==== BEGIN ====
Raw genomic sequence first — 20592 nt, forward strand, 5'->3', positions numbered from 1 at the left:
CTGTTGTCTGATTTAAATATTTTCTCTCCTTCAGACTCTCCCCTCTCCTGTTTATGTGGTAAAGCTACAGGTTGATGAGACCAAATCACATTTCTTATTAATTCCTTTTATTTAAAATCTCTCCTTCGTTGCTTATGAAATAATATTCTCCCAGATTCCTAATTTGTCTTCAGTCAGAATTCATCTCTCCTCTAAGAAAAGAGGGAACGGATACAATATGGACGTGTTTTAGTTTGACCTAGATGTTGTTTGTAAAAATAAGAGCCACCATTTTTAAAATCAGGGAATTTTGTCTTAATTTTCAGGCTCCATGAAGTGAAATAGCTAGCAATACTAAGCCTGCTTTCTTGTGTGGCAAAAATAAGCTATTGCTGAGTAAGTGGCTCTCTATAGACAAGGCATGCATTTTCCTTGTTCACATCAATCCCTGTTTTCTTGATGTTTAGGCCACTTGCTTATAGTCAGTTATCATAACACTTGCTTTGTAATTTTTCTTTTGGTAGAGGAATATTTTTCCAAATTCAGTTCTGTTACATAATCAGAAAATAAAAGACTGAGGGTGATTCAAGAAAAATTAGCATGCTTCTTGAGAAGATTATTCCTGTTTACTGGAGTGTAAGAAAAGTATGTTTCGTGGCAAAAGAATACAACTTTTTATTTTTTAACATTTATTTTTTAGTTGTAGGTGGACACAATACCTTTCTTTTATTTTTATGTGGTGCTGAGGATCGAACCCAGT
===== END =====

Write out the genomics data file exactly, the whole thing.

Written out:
Raw genomic sequence first — 20592 nt, forward strand, 5'->3', positions numbered from 1 at the left:
CTGTTGTCTGATTTAAATATTTTCTCTCCTTCAGACTCTCCCCTCTCCTGTTTATGTGGTAAAGCTACAGGTTGATGAGACCAAATCACATTTCTTATTAATTCCTTTTATTTAAAATCTCTCCTTCGTTGCTTATGAAATAATATTCTCCCAGATTCCTAATTTGTCTTCAGTCAGAATTCATCTCTCCTCTAAGAAAAGAGGGAACGGATACAATATGGACGTGTTTTAGTTTGACCTAGATGTTGTTTGTAAAAATAAGAGCCACCATTTTTAAAATCAGGGAATTTTGTCTTAATTTTCAGGCTCCATGAAGTGAAATAGCTAGCAATACTAAGCCTGCTTTCTTGTGTGGCAAAAATAAGCTATTGCTGAGTAAGTGGCTCTCTATAGACAAGGCATGCATTTTCCTTGTTCACATCAATCCCTGTTTTCTTGATGTTTAGGCCACTTGCTTATAGTCAGTTATCATAACACTTGCTTTGTAATTTTTCTTTTGGTAGAGGAATATTTTTCCAAATTCAGTTCTGTTACATAATCAGAAAATAAAAGACTGAGGGTGATTCAAGAAAAATTAGCATGCTTCTTGAGAAGATTATTCCTGTTTACTGGAGTGTAAGAAAAGTATGTTTCGTGGCAAAAGAATACAACTTTTTATTTTTTAACATTTATTTTTTAGTTGTAGGTGGACACAATACCTTTCTTTTATTTTTATGTGGTGCTGAGGATCGAACCCAGT